Similarly, if we spend more than our daily allowance of vital force, "nervous bankruptcy," that is, nervous prostration or neurasthenia will be the result.
It is the duty of the physician to regulate the expenditure of vital force according to the income. He must stop all leaks and guard against wastefulness.
Stimulation by Paralysis
This heading may seem paradoxical, but it is borne out by fact. Stimulants are poison to the system. Few people realize that their exhilarating and apparently tonic effects are produced by the paralysis of an important part of the nervous system.
If, as we have learned, wholesome food and drink in themselves do not contain and therefore cannot convey life force to the human body, much less can this be accomplished by stimulants.
The human body has many correspondences with a watch. Both have a motor or driving mechanism and an inhibitory or restraining apparatus.
If it were not for the inhibiting balances, the wound watchspring would run off and spend its force in a few moments. The expenditure of the latent force in the wound spring must be regulated by the inhibitory and balancing mechanism of the timepiece.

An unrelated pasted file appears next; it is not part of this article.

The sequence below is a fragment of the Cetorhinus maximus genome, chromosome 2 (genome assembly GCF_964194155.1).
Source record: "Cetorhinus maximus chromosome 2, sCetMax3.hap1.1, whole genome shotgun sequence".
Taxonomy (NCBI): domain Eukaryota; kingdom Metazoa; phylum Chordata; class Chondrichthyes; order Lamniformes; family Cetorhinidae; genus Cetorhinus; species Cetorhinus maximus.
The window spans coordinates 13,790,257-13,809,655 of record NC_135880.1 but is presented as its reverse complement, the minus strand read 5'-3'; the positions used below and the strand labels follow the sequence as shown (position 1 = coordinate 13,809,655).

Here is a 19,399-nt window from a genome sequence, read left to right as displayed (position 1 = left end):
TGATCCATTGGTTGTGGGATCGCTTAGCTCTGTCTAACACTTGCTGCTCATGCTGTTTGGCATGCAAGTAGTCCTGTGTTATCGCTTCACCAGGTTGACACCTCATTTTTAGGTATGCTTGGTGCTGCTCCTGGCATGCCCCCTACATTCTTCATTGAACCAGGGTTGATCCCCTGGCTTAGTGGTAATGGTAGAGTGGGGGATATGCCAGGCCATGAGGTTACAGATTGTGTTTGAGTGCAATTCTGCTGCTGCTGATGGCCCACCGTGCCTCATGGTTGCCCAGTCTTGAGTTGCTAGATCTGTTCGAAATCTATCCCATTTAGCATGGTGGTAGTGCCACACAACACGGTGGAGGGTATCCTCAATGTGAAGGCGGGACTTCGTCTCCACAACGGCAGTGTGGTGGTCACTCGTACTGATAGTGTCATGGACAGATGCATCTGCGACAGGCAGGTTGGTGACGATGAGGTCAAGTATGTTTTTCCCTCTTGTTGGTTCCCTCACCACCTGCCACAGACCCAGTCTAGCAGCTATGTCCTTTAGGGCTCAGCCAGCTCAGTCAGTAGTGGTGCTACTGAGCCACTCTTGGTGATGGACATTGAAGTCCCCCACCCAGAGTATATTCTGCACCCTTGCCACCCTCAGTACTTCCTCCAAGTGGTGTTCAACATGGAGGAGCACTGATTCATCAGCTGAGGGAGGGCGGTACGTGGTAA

Similarly, the nervous system in the animal and human organism consists of two main divisions: the motor or driving and the inhibitory or restraining mechanisms.
The driving power is furnished by the sympathetic nerves and the motor nerves. They convey the vital energies and nerve impulses to the cells and organs of the body, thus initiating and regulating their activities.
We found that the human body is capable of liberating in a given time, say, in twenty-four hours, only a certain limited amount of vital energy, just as the wound spring of the watch is capable of liberating in a given time only a certain amount of kinetic energy.